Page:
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I digress from the positivity to gripe that Maltin in his review, gives this thing 2 1/2 stars. I did not think I could have any lower opinion of that man, but there it goes a few steps down in the basement. Seriously, I don't mean to sound elitist but anybody who could see this movie and give it less than at least three stars has no business reviewing films.

 

Maybe he was actually counting up the number of stars in the movie. Sometimes I think that's how he does those things.

 

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Ben M.'s column in the December Now Playing was on HITLER'S MADMAN (http://www.tcm.com/this-month/article/35501%7C0/Ben-Mankiewicz-Top-Pick-of-the-Month.html).

 

Earlier in the year, J. Hoberman in the NY Times wrote admiringly about the movie (http://www.nytimes.com/2016/03/06/movies/homevideo/triumph-of-the-will-fascist-rants-and-the-hollywood-response.html?_r=0).

 

After reading their columns, I was determined to see what sounded like a very good movie.  

 

You've confirmed their high opinions of the movie, Lorna!

 

But I forgot to record it on Saturday night!  Fortunately, there's a Warner Archive DVD available, which I may now have to purchase.  I've been a big fan of Douglas Sirk's iconic later films (e.g., ALL THAT HEAVEN ALLOWS), so I'm very much looking forward to seeing his first Hollywood film.

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But I forgot to record it on Saturday night!  Fortunately, there's a Warner Archive DVD available, which I may now have to purchase.  I've been a big fan of Douglas Sirk's iconic later films (e.g., ALL THAT HEAVEN ALLOWS), so I'm very much looking forward to seeing his first Hollywood film.

 

 

Thanks for the links!

 

I just recently bought ALL THAT HEAVEN ALLOWS on DVD and I've seen it maybe 15 or more times, and I'll NEVER see it (or any of Sirk's other films) the same way again (and I don't mean that in a bad way.)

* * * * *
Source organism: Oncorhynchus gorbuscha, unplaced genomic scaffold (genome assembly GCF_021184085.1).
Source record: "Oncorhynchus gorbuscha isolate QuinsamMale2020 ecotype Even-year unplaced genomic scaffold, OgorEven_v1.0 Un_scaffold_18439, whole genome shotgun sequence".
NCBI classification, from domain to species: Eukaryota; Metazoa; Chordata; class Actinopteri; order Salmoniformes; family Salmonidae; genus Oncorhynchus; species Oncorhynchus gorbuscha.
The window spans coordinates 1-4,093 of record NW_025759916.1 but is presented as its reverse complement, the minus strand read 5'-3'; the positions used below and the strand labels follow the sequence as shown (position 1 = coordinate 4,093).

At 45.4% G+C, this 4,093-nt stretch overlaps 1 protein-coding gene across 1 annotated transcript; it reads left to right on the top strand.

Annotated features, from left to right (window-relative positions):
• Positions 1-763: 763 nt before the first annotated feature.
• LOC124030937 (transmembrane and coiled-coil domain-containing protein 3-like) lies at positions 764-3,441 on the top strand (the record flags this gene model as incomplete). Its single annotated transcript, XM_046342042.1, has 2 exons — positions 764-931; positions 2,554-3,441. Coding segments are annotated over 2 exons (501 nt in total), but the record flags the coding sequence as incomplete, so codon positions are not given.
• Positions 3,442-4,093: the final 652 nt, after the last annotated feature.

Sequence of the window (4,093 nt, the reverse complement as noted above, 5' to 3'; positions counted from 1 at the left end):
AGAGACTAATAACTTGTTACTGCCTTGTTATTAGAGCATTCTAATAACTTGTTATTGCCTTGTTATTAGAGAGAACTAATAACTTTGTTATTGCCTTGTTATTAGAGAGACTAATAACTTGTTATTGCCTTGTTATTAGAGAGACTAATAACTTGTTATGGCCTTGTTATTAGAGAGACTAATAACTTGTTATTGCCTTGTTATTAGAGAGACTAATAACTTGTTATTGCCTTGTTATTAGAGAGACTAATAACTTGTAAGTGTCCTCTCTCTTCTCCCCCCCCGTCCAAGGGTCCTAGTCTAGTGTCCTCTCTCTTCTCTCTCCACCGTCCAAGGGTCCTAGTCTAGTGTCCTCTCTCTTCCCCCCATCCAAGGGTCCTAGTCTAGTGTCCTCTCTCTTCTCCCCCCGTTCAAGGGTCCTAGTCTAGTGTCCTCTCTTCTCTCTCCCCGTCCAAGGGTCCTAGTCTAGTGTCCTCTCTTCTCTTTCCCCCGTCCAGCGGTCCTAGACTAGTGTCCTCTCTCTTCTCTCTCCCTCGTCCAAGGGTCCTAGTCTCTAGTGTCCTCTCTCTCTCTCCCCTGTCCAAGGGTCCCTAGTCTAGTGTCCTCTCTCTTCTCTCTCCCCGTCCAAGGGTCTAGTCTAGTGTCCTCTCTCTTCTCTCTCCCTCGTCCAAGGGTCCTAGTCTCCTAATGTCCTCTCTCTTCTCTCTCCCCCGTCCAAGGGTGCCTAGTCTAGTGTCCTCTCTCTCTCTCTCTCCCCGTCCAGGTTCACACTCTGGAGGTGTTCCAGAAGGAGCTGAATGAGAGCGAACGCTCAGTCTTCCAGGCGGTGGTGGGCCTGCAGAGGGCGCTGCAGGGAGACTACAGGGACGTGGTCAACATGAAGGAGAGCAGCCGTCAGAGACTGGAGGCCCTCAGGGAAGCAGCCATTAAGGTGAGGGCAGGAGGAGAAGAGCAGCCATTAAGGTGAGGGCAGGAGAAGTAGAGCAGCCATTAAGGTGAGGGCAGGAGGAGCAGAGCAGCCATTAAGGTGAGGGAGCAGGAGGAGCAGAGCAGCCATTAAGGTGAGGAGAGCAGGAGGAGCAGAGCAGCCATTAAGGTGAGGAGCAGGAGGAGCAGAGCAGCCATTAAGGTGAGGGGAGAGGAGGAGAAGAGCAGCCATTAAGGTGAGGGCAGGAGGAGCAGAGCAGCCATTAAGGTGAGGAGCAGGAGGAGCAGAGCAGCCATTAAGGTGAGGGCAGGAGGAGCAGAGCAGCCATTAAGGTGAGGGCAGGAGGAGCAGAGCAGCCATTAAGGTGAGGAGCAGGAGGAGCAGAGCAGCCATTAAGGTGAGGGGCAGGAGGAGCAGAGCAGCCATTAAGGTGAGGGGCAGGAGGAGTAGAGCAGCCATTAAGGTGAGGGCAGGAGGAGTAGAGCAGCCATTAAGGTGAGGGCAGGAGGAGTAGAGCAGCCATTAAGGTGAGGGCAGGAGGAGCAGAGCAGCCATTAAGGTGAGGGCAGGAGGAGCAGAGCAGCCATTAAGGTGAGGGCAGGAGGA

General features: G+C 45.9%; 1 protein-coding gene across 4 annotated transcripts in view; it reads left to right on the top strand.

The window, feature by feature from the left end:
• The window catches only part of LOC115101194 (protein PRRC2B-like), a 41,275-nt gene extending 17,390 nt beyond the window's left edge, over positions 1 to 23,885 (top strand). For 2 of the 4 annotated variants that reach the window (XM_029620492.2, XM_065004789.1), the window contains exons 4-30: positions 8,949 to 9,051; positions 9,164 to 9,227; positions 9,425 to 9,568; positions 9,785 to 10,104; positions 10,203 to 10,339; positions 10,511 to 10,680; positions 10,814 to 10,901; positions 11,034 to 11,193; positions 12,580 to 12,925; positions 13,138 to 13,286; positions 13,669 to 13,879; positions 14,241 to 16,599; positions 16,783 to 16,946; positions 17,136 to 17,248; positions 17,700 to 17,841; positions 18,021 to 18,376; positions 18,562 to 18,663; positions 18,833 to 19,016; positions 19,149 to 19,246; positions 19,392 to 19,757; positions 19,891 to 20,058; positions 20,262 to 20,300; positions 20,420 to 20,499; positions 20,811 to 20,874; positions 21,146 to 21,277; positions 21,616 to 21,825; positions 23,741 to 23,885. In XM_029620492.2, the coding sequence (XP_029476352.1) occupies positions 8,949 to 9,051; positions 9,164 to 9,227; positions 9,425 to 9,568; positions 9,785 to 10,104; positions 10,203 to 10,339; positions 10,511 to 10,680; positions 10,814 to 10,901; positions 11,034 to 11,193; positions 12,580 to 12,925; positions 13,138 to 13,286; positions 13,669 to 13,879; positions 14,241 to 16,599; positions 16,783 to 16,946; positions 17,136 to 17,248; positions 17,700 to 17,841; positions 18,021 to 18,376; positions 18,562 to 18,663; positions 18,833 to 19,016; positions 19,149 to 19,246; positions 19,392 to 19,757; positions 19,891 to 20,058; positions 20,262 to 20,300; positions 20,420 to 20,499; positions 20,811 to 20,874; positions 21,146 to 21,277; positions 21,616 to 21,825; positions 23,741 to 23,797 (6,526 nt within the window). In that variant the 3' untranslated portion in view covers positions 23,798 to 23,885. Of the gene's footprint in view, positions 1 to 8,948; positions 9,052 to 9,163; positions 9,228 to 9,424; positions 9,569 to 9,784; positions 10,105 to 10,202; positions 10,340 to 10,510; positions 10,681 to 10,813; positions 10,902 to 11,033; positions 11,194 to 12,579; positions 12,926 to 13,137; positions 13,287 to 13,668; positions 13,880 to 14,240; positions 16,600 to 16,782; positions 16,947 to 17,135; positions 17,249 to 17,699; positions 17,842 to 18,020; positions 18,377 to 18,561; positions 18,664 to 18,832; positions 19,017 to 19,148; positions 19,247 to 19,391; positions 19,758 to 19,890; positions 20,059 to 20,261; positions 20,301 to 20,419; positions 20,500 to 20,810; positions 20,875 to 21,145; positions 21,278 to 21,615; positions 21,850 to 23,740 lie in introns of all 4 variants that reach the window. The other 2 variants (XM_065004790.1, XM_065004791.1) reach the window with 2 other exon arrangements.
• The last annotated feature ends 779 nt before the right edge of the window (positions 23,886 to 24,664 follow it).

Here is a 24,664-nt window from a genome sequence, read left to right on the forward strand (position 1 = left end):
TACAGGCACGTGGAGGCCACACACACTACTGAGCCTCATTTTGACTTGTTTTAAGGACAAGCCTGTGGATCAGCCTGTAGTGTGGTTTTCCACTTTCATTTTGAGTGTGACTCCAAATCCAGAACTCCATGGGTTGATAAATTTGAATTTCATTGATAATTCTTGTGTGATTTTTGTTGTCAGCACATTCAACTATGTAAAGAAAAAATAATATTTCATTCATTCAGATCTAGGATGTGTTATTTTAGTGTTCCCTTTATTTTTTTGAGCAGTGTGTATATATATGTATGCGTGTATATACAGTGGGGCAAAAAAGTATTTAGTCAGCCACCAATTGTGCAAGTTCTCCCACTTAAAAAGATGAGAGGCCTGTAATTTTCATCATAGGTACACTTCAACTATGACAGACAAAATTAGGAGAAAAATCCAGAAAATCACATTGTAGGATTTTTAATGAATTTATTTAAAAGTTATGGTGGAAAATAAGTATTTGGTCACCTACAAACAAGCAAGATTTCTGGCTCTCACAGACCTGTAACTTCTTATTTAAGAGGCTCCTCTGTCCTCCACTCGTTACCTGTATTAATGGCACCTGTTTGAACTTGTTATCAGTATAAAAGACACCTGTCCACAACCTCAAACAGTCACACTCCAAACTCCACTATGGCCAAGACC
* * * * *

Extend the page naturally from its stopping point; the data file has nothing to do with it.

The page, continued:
the print of MADMAN that they showed was not pristine, but by no means in bad shape, and it actually gave the film a nice, newsreel-like quality, which i liked...so i'd say get that Warner Archive DVD.

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someone recently started a thread here about 1943 and i did not post in it, just because i have gone on and on and on about how much I love 1943- but it really is the year movies got real and grew up and seeing this movie this weekend just drives that point home.

 

(it's getting to be my favorite year.)

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I have seen less movies from 1943 than from any other year from the 1940's, although i couldn't point to a specific reason why.

 

I like that when you look at the Message Board main index, there appears to be a thread titled "Thank You So Much for HITLER"!

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I have seen less movies from 1943 than from any other year from the 1940's, although i couldn't point to a specific reason why.

 

I like that when you look at the Message Board main index, there appears to be a thread titled "Thank You So Much for HITLER"!